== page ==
Or, instead of presenting them with the negative consequences that will occur against whatever they care most about, you present them with the positive rewards that will be rendered to whatever they care most about, if they comply with your wishes. These things were done to turn people in espianage, all the time, as I understand it.
The method used by the people trying to turn the subject depends on the resources at their disposal, their personality, the rules, mores and values under which they opperate, and what you as the author decide you want them to do.
Some struggle through the desert because He said . . .[br][br]". . .If you would be my disciples, you must take up your cross daily and follow me"
Wouldn't there be some difficulty in controlling a designed virus once it left the laboratory? I would think that a virus manufactured by, for example, manipulated mutation would be capable of mutations unforeseen by its designers outside of the lab's controlled environment. It would also have to be strong enough so that any individual's genetic or metabolic make-up would not interfere with the virus' performance. Or would the designers accept, say, an 80% success rate with the remaining percentage suffering either a headache or a viral lobotomy?
I wonder about that because I remember the rumor surfacing in the late 70's/early 80's that the canine parvovirus that swept the dog world was a manufactured virus intended to control coyote populations; but the virus mutated so that it also infected domestic dogs. Some of the show people I knew at the time thought the speed that a vaccine came available was highly suspicious, even though that vaccine had to be given every few weeks rather than annually as it is now.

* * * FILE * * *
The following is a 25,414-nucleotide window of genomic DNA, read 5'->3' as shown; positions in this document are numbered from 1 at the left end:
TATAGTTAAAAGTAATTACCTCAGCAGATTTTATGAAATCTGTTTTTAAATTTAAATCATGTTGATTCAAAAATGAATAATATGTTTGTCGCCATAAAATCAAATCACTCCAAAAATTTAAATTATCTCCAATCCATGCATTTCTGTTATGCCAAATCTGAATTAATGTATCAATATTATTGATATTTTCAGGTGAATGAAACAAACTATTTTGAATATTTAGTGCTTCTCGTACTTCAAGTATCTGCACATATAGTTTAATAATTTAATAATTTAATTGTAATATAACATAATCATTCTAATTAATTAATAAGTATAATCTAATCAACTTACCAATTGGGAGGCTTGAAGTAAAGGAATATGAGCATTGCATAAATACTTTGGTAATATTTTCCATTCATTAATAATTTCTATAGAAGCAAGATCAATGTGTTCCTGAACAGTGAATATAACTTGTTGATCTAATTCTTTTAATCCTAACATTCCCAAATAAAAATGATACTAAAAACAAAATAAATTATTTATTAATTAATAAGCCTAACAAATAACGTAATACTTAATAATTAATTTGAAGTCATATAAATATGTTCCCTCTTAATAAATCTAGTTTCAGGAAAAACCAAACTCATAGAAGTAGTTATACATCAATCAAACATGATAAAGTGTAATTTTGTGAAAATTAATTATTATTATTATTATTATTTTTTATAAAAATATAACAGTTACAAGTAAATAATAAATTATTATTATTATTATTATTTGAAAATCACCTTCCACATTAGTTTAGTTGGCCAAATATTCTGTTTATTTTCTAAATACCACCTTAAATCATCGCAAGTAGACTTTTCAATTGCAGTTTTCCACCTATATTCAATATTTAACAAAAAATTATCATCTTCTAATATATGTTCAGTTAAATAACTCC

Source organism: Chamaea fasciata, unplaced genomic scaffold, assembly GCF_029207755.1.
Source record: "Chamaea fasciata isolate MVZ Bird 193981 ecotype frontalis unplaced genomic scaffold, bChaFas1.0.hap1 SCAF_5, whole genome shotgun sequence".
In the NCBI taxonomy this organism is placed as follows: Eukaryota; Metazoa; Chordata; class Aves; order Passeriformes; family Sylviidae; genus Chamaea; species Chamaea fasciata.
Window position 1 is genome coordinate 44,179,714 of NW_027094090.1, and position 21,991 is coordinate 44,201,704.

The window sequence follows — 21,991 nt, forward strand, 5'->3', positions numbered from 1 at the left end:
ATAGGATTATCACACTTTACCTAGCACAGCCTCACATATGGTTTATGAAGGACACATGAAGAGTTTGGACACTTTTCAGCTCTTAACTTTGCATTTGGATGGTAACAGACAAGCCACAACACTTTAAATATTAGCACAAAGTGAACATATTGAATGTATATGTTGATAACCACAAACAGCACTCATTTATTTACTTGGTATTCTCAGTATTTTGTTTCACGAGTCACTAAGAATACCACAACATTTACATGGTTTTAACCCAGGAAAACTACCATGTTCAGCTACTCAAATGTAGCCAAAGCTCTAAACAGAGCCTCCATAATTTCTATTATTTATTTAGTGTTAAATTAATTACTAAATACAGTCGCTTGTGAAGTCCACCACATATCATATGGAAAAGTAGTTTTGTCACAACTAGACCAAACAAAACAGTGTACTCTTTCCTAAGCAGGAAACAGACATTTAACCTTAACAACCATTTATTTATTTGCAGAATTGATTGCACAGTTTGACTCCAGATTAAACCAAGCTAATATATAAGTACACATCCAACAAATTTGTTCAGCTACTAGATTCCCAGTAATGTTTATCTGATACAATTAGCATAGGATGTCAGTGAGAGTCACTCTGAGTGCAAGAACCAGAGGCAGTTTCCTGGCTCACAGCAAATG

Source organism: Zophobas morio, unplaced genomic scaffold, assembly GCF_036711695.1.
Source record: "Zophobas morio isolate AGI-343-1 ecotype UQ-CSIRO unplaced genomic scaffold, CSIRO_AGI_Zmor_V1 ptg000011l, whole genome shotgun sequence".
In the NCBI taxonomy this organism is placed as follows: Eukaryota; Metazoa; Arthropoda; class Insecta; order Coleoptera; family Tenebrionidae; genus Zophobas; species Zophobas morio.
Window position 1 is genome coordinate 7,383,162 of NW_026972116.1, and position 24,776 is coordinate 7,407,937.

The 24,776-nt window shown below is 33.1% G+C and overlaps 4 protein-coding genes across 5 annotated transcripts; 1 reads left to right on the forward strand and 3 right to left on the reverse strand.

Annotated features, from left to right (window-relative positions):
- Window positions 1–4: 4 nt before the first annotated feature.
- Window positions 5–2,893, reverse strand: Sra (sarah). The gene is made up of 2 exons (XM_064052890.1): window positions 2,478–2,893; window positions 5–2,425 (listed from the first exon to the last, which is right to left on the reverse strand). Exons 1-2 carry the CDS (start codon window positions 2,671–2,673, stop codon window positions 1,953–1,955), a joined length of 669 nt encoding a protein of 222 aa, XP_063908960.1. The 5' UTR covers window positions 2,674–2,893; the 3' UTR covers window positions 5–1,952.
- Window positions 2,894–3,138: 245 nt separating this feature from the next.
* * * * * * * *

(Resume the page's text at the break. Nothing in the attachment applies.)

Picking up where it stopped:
Whether the rumor had any veracity will probably never be known; but one thing remains as true now as it was then. There are still certain breeds that are highly susceptible to the virus even after receiving the complete early regimen of vaccinations. It's as though the vaccine builds immunity in them slower than it does in other breeds.
Back to the human question, would there be some people more susceptible to a mind virus? Some less susceptible? Would such a virus need to be specifically coded to a particular individual's DNA in order for it to work in the way the designer intends?
I think a similar problem might arise with a drug used for mind control. Individual metabolism and tolerance plays a role in how a medication is assimilated in the body. I can think of several examples of a medication working for one person, not working for another, and causing mild to severe side effects in a third. How might a mind control drug interact with something else the person is taking or how might it affect a person with some other illness or genetic disease?
Post by knightofhyn on Feb 27, 2009 16:34:21 GMT -5
Human beings have more varied immune systems, as well. My own kidney failure was caused by an overactive portion of my immune system, so my body attacked itself. Other conditions exist that are the same way.
You might even have what was a handicap or a thorn become a boon. Even a character (main or lesser) who found himself glad for such a condition, despite the problems that it brought, as it made him able to function where others could not.
Post by knightofhyn on Mar 2, 2009 17:06:43 GMT -5
I was less talking about long term and more thinking about a person in the story. Your hero could be the underdog in all other things. I know dialysis had me laid on my back a lot of the time. Only the grace of God kept me working full time through it all, but a lot of things suffered during that time.